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Common Legal Problems Small Businesses Face


Starting a business can be an exciting venture. However, running a business is complicated. You’ll face issues and conflict on a regular basis. Some of these conflicts may even become serious legal matters.

A lawsuit against your company can be devastating. For a small business owner, it can shut down operations for good. That’s why it’s good to know what to expect so you can be prepared. Here are some common legal issues that small businesses face.

Business Formation

Every company needs to have the right business structure. If you choose the wrong one, you could face legal issues — not to mention tax consequences. For a small business, sole proprietorship is the most common option. However, there’s a lot of legal and financial liability involved with this option, so a limited liability company (LLC) is the better option. This business structure protects owners from personal responsibility for business debts or liabilities.

Wrongful Termination 

If you have employees, note that one of the biggest issues is wrongful termination. Employers need to ensure they terminate workers in the proper manner. Employees’ contracts should include the possible reasons for dismissal. Employers should document any disciplinary actions they take against employees. This gives them evidence when they need to fire an underperforming employee. However, a termination contract should be drafted by an employment law attorney.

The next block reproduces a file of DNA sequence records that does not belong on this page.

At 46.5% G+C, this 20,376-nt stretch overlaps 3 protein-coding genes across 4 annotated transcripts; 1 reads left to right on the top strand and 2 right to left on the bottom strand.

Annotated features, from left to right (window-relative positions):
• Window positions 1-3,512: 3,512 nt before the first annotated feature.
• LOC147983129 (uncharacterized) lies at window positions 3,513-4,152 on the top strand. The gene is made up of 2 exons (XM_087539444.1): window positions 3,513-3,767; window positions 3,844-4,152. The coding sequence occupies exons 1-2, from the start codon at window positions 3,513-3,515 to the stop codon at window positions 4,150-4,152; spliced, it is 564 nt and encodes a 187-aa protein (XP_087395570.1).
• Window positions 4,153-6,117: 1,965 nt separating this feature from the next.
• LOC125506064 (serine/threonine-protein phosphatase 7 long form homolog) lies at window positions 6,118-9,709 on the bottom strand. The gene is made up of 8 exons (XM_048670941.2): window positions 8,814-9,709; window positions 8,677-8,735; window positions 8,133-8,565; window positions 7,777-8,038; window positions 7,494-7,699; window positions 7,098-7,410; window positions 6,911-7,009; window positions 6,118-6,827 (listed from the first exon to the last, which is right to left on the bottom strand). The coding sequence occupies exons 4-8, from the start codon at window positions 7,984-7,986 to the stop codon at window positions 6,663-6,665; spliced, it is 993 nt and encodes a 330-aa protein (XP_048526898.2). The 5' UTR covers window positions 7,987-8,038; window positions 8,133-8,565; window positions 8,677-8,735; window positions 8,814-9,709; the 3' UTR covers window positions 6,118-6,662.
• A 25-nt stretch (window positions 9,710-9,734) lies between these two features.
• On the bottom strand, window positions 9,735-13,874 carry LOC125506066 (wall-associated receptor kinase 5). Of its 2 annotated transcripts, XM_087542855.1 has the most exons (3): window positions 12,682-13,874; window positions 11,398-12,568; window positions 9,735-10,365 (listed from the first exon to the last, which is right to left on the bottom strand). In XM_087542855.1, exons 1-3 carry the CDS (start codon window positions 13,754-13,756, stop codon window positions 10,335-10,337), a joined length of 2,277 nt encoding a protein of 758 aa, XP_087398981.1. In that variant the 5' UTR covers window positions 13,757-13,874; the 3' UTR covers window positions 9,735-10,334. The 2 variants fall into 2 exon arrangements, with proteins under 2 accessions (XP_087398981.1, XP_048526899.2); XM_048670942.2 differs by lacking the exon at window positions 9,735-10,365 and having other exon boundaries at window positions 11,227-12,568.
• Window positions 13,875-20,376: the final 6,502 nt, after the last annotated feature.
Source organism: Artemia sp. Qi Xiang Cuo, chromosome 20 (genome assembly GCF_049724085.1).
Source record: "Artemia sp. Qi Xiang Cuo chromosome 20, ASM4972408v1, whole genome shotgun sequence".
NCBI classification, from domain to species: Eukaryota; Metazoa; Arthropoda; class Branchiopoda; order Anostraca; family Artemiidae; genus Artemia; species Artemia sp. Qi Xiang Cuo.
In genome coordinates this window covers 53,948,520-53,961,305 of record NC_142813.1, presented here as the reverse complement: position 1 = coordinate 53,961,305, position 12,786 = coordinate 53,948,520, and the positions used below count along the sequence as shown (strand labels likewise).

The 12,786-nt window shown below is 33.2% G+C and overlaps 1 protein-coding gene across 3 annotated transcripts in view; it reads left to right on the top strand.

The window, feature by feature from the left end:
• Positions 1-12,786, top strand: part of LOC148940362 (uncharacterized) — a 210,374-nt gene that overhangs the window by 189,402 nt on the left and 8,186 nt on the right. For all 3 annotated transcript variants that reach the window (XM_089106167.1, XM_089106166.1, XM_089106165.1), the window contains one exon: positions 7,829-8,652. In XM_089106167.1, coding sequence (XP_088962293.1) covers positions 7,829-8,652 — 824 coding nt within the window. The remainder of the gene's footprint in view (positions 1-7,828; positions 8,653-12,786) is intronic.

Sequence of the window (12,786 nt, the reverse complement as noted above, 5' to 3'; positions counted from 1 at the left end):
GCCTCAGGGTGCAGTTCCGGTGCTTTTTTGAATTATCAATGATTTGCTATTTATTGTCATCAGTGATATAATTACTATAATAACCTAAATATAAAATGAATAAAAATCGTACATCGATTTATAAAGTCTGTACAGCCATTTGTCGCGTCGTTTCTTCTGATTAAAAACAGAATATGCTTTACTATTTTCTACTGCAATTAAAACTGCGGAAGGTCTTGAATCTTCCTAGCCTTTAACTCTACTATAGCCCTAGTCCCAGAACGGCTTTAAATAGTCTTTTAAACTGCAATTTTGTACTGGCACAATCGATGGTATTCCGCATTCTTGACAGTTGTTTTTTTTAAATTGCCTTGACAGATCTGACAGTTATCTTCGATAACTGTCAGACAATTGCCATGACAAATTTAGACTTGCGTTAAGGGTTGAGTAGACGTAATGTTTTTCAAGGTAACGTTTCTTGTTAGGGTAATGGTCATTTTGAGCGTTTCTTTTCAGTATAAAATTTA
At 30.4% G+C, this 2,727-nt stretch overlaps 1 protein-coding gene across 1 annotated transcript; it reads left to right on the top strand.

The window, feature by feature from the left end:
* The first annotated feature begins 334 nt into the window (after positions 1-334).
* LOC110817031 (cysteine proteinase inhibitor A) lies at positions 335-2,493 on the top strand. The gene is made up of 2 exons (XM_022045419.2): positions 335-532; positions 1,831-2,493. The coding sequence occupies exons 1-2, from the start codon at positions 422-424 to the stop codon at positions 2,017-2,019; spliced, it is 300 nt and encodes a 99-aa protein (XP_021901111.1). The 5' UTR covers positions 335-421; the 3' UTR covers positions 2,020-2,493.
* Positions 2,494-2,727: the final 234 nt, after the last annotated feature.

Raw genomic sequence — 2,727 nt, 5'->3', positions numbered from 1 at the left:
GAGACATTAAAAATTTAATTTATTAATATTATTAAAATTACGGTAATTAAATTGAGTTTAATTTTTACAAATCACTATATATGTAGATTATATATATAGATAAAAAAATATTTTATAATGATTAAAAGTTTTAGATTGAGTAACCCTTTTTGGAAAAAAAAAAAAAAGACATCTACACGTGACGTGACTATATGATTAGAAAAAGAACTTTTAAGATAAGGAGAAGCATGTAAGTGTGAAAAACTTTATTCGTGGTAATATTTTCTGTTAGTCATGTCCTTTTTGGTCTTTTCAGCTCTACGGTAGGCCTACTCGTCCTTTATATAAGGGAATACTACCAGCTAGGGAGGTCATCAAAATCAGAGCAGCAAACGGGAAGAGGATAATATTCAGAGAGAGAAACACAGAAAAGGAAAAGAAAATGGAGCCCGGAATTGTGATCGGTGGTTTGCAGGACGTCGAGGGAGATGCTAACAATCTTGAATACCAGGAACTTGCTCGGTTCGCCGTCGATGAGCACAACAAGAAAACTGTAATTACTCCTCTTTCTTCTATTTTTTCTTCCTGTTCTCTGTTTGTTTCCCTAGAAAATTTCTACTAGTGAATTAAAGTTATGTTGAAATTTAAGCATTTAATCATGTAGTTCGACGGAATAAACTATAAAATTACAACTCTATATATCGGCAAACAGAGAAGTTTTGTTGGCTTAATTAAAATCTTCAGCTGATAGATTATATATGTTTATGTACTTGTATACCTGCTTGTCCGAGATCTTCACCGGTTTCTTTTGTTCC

Discrimination and Harassment

Discrimination cases can be harmful to a business. Many of these claims come during the hiring process. Employers should be ready to prove that they hired the most qualified individual for the job, regardless of age, ethnicity, gender, or any other protected class.

Harassment is also common in the workplace. While sexual harassment is the most common form, employees may be harassed about their age, race, and religion as well. Harassment claims should be handled promptly, as they can cause a business to suffer a bad reputation.

Employee Misclassification

Employees should be classified as that: employees. However, some employers try to get out of paying for workers’ compensation insurance by classifying their workers as independent contractors. Freelancers are typically classified as this, so don’t get it wrong or you could face legal issues.

Dissatisfied Customers

Many dissatisfied customers will let the business know the issue, so if a customer approaches you with a complaint, take it seriously. You need to address issues as soon as they happen. Ignoring them will only make matters worse and develop into a lawsuit. So figure out what the issue is and take action. Defective products? Recall them.

Contact a Business Litigation Lawyer Today

When you own your own business, conflict is bound to happen. You need someone to help you in case you face complaints or lawsuits.

A Bradenton business litigation lawyer from Cahall Law Firm can protect your legal rights and look out for your business’ best interests. To schedule a free consultation, fill out the online form or call (941) 281-2019.



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